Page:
If we want to be able to realistically say, “This isn’t America,” we can’t just repeat it and hashtag it over and over like some anti-racist, anti-fascist version of The Secret where we just have to speak it aloud until it’s true. We can’t just say, “Racism is bad, and all people are equal, and that’s the American way.” We have to take action to turn America into what we want it to be.

Sara Benincasa has provided a fairly comprehensive list of organizations in Charlottesville that people can support to help counteract the hatred spewed by the Nazis and white supremacists that descended upon the town. It also includes a link to funds for the family of Heather Heyer and for Deandre Harris’s medical bills. These are valuable steps to take in the short term. In the long term, we have to do more.

And by we, I mean white people. We can’t call upon Jewish people, LGBT people, and people of color to face down the people who hate them and want them exterminated for the sake of world peace. We, people with privilege, have to do the job. We have to open our eyes and recognize that these violent bigots aren’t Internet-shielded monsters but our next-door neighbors. #NotAllWhitePeople is bullshit, because #EnoughWhitePeople are fomenting this violence and bigotry that they marched on Charlottesville with torches and people died. They’re giving us a great deal on a used Prius. They’re standing next to us at family reunions. When we encounter racism — whether it’s on our Facebook walls or from our 90-year-old great-grandmother — we can’t leave it unaddressed for the sake of family harmony, because the price of family harmony is the kind of violent disharmony we saw this weekend.

And as a parting note: Obviously these ideas didn’t spring fully formed from my forehead. I implore you to click every link and visit every website, blog, and Twitter feed linked here to see the people who have been saying these things since time immemorial, and we haven’t been listening, and so we’ve been caught by surprise. That is the American way. But we can change that, and we can change the American way, and we can make an America that this truly isn’t. But we have to start by acknowledging that right now, #ThisIsUS.

4 thoughts on Yes, this is America.

  1. WOW, WOW, WOW!!!!
    Now ….THIS aricle ….THIS article is the m’ fing truth!
    Straight…no chaser!
    The unadulterad … truth!
    The uncovering of the Slavery Deniers, the Indigenous Peoples Genocide Deniers aka American history!
    Aka …white folks aka Americans!

  2. This is authority in action. We all know that Trump and his asskissers have empowered this cadre of stormtrooper wannabes.

    Slavery had counter-protestors. The Trail of Tears had counter-protestors in churches and in government: some handed out food and coats to the removed Cherokee.

    My totally non-facetious recommendation to our unelected representatives of kindness and decency is to be prepared. Buy a Louisville Slugger or other baseball bat, have one area sanded flat, and staple your protest sign to it.

    Becaus if we’re going to be called batshit crazy social justice warriors…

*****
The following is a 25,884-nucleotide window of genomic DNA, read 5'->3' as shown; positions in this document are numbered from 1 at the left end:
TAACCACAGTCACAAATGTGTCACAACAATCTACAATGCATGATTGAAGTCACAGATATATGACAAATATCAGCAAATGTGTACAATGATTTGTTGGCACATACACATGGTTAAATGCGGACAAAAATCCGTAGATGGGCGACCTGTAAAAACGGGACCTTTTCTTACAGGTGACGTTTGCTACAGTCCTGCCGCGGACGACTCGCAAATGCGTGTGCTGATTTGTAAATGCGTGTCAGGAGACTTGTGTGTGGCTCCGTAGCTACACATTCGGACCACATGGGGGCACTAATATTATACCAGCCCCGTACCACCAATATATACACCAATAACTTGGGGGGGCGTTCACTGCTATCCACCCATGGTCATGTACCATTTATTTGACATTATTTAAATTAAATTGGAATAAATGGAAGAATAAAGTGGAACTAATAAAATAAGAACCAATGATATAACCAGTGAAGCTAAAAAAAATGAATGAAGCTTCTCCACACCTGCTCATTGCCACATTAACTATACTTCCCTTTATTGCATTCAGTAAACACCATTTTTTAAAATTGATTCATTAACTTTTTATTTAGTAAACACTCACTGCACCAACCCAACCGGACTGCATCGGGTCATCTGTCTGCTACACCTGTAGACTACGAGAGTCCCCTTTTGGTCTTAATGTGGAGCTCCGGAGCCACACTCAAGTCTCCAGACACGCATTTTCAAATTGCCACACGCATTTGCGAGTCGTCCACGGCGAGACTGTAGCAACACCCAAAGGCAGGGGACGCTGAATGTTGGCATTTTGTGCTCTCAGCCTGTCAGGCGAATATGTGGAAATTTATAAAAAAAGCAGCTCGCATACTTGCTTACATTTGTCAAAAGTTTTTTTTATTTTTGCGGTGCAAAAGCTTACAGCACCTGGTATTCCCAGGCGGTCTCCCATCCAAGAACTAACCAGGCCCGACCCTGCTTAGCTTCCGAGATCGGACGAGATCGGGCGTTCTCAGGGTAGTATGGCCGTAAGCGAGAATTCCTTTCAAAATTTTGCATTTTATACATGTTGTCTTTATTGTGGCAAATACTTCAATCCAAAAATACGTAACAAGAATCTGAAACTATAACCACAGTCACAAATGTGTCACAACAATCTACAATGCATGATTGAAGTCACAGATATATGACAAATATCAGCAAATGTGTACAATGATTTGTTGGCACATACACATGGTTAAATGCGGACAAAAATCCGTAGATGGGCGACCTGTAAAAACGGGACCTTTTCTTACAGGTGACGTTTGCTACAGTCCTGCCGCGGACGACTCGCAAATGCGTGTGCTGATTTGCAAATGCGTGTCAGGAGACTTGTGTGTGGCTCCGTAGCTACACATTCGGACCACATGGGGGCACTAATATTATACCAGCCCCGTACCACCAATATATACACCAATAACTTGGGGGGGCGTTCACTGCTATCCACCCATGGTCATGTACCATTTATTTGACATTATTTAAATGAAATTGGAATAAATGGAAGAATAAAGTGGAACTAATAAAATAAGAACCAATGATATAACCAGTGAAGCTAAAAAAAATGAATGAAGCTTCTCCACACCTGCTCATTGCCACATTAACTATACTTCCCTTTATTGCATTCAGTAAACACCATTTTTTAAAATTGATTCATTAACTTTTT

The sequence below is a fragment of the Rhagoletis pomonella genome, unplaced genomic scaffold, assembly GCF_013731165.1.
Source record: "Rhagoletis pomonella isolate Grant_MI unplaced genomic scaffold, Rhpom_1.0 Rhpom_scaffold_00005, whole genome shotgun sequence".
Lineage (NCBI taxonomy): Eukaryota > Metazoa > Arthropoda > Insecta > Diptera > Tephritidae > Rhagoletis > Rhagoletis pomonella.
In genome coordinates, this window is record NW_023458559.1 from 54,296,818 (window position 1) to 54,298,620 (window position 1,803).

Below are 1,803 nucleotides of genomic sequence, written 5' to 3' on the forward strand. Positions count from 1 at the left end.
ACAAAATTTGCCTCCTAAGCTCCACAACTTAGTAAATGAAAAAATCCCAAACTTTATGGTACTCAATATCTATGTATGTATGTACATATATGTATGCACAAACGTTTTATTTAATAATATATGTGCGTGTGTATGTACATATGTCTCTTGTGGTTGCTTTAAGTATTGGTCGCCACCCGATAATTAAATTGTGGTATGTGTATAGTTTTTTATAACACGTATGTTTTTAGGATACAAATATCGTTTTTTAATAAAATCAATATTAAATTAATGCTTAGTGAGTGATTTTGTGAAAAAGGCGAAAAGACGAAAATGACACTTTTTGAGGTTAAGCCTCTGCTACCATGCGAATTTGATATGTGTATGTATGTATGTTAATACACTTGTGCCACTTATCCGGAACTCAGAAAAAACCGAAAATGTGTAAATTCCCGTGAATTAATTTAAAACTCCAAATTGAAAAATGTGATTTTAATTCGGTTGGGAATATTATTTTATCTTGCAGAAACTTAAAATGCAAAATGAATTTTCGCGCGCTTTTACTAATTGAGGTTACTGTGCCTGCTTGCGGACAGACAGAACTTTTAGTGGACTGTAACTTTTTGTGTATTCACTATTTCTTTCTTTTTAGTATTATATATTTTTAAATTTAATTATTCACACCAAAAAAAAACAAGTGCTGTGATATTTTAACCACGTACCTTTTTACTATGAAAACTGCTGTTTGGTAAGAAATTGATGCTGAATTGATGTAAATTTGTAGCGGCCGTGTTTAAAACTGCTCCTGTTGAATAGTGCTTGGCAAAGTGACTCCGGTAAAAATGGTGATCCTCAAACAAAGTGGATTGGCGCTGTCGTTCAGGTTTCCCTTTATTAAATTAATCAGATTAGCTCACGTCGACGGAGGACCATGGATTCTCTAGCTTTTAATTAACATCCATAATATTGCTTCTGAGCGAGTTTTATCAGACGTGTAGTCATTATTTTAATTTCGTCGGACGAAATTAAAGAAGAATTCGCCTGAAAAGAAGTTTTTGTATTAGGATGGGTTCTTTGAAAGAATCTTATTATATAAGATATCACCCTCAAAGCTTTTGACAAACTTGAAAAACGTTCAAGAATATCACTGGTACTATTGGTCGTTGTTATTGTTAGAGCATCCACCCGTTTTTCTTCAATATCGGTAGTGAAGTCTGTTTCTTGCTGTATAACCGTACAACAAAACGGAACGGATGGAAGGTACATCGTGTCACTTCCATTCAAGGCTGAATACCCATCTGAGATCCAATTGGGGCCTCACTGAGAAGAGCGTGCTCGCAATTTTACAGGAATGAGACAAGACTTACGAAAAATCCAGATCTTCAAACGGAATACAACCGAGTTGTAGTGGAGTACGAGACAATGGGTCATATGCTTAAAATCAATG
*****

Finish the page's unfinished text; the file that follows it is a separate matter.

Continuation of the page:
3. I confront “them” every opportunity I can. We (the privileged) are often tone deaf from living in our echo chambers and never seeking to connect with the disenfranchised among us. The angry aren’t that hard to find. To all of them, I apologize for my peers, a collection of self absorbed oafish boors that think their good fortune is because they’re special, rather than lucky.

    My family’s Trump supporters were whipped up by radical ideas about special treatment for minorities; expectations of perfect justice; and some nostalgic utopia that never could be sustained in post WWII America. Is the world bountiful enough for all our needs? Is it a zero-sum game and must have losers? I don’t believe so. There’s too much evidence to the contrary.

    Social Justice is worth fighting for. As one of the privileged that combats his tone-deafness, thank you for bringing even more perspective to my life’s journey. While utopia is what we strive for, Nietzsche points out that the struggle is the purpose. Fear, xenophobia, injustice are recurrent throughout history. I share MLK’s belief in a broad arch slowly bending toward equal justice for all God’s creation. That arch must bring all people, not just a privileged few or the conflicts forseen by Locke, Smith, Hume, and Marx and revolutions incited by Jefferson, Robbs-Pierre, Lenin, Mussolini, Hilter, and Mao will recur.

    Democratic Rule of Law is paramount. A concerted propaganda effort is attempting to undermine our faith in government. Only legislation by petitioning our representative government can improve everyone’s condition. The disenfranchised must speak for themselves; their leaders deserve our protection; and we must demand civil public discourse. As our faith in government is eroded, it only increases injustice. We must tame our xenophobic fears that tell us to never trust in our opponents ability to compromise. We must appeal to their desire to be part of a greater good.

    It is fatigue we must fight, this is a battle begun very very long ago by people we don’t always remember in our history books.

Comments are currently closed.